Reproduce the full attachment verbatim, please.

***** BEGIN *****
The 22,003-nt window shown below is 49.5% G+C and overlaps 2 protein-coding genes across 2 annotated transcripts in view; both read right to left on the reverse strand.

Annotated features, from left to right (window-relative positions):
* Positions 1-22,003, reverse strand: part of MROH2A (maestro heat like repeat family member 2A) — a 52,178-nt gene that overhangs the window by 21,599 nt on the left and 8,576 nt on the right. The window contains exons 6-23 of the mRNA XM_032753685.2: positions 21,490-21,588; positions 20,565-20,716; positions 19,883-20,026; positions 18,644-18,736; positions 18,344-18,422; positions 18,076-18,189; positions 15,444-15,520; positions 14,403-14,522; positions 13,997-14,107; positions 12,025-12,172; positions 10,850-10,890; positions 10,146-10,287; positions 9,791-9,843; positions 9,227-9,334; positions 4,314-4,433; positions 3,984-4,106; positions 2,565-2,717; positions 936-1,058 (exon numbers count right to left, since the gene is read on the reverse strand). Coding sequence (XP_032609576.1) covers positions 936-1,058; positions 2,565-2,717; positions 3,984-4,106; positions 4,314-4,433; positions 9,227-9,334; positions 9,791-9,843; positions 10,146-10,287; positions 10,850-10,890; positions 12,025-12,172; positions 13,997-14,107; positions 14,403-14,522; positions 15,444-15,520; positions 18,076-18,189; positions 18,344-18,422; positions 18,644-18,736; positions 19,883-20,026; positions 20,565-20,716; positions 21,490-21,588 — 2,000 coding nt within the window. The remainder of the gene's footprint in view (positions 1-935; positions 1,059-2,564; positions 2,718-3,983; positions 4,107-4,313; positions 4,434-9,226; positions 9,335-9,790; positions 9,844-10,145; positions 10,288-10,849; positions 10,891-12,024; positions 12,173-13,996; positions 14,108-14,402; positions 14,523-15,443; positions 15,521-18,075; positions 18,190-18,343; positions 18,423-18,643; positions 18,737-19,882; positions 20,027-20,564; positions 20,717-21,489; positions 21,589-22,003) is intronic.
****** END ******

The 22,003-nt window shown below is 49.5% G+C and overlaps 2 protein-coding genes across 2 annotated transcripts in view; both read right to left on the reverse strand.

Annotated features, from left to right (window-relative positions):
* Positions 1-22,003, reverse strand: part of MROH2A (maestro heat like repeat family member 2A) — a 52,178-nt gene that overhangs the window by 21,599 nt on the left and 8,576 nt on the right. The window contains exons 6-23 of the mRNA XM_032753685.2: positions 21,490-21,588; positions 20,565-20,716; positions 19,883-20,026; positions 18,644-18,736; positions 18,344-18,422; positions 18,076-18,189; positions 15,444-15,520; positions 14,403-14,522; positions 13,997-14,107; positions 12,025-12,172; positions 10,850-10,890; positions 10,146-10,287; positions 9,791-9,843; positions 9,227-9,334; positions 4,314-4,433; positions 3,984-4,106; positions 2,565-2,717; positions 936-1,058 (exon numbers count right to left, since the gene is read on the reverse strand). Coding sequence (XP_032609576.1) covers positions 936-1,058; positions 2,565-2,717; positions 3,984-4,106; positions 4,314-4,433; positions 9,227-9,334; positions 9,791-9,843; positions 10,146-10,287; positions 10,850-10,890; positions 12,025-12,172; positions 13,997-14,107; positions 14,403-14,522; positions 15,444-15,520; positions 18,076-18,189; positions 18,344-18,422; positions 18,644-18,736; positions 19,883-20,026; positions 20,565-20,716; positions 21,490-21,588 — 2,000 coding nt within the window. The remainder of the gene's footprint in view (positions 1-935; positions 1,059-2,564; positions 2,718-3,983; positions 4,107-4,313; positions 4,434-9,226; positions 9,335-9,790; positions 9,844-10,145; positions 10,288-10,849; positions 10,891-12,024; positions 12,173-13,996; positions 14,108-14,402; positions 14,523-15,443; positions 15,521-18,075; positions 18,190-18,343; positions 18,423-18,643; positions 18,737-19,882; positions 20,027-20,564; positions 20,717-21,489; positions 21,589-22,003) is intronic.